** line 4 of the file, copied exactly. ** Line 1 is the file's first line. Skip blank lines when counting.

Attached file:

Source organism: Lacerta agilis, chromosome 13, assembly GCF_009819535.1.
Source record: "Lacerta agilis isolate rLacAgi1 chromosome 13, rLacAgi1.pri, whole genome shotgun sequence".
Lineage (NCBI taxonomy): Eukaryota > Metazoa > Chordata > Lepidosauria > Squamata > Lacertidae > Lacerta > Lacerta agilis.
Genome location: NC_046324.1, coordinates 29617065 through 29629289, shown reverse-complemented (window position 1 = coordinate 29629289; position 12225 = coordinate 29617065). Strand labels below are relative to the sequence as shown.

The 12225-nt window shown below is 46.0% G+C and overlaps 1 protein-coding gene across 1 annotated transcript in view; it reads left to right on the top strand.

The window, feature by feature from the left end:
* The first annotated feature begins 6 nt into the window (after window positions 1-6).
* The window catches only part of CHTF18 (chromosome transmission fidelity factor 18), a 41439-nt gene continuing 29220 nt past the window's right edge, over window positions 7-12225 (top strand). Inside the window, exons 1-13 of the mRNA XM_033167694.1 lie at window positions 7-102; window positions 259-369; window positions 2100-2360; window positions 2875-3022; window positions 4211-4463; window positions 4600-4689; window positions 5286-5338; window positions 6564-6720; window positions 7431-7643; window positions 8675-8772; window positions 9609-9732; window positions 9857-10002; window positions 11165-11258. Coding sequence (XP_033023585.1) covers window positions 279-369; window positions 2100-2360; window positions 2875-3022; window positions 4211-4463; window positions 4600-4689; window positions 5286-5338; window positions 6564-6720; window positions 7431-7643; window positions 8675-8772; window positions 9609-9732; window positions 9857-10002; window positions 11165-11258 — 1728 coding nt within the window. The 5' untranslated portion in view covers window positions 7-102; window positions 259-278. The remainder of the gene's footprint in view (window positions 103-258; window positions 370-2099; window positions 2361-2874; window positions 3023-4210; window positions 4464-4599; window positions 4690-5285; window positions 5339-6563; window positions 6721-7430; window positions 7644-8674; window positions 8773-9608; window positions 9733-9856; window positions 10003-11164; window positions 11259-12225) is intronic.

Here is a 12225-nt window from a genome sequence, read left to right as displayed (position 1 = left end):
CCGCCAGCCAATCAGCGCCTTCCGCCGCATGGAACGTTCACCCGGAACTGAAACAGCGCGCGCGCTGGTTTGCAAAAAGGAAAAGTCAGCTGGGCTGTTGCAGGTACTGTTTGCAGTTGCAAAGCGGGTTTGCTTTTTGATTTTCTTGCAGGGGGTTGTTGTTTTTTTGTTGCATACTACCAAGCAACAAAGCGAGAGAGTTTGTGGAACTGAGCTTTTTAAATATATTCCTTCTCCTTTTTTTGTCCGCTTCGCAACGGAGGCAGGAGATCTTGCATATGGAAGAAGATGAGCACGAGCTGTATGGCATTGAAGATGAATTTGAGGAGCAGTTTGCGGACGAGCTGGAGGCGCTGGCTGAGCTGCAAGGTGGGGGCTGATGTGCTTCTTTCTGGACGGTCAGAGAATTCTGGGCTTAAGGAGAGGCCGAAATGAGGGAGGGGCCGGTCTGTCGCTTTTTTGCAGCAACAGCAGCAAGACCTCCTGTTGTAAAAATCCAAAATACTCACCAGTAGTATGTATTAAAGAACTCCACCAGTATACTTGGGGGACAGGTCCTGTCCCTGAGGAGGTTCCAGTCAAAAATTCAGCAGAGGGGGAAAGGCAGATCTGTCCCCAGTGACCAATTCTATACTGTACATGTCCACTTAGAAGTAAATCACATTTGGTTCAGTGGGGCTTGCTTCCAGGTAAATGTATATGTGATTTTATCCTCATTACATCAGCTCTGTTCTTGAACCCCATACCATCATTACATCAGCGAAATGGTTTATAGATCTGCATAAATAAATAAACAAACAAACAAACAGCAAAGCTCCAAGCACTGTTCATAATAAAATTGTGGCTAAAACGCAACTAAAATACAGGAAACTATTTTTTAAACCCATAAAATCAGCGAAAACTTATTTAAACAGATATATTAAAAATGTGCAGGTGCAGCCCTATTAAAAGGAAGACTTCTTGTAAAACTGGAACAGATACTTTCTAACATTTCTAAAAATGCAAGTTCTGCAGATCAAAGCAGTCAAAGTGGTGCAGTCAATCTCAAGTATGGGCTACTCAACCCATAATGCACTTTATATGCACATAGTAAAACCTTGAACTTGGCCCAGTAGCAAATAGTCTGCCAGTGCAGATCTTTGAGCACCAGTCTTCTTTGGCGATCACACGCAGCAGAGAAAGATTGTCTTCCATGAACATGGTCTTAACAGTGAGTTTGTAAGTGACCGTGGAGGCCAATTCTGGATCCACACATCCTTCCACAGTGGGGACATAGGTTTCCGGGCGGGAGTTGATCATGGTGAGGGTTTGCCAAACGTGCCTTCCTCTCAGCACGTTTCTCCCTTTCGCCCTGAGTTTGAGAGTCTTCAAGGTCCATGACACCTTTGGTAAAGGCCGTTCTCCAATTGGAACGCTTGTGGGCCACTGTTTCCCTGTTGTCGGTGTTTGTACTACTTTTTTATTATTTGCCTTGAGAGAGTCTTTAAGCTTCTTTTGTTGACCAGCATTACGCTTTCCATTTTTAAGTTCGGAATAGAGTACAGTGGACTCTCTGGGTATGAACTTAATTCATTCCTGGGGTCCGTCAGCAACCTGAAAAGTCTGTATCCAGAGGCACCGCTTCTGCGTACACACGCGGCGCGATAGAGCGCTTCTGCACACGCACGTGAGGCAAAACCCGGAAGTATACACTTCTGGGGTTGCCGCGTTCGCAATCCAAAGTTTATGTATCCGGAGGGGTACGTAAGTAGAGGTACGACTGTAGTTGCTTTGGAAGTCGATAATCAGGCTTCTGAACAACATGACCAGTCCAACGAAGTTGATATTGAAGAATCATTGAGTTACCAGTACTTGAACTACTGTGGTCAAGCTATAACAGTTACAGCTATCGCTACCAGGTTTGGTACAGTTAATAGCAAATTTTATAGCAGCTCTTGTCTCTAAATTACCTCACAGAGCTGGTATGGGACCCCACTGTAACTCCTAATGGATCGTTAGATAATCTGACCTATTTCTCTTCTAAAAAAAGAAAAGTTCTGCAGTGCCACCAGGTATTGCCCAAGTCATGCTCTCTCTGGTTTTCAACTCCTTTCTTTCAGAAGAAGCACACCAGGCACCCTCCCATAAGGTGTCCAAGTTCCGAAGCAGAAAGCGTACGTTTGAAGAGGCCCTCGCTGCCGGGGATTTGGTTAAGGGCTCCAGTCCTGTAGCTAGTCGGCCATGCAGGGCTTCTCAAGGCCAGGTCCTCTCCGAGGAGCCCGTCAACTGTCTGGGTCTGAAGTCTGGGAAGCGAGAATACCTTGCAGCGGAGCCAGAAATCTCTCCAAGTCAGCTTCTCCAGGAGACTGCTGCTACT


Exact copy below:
Genome location: NC_046324.1, coordinates 29617065 through 29629289, shown reverse-complemented (window position 1 = coordinate 29629289; position 12225 = coordinate 29617065). Strand labels below are relative to the sequence as shown.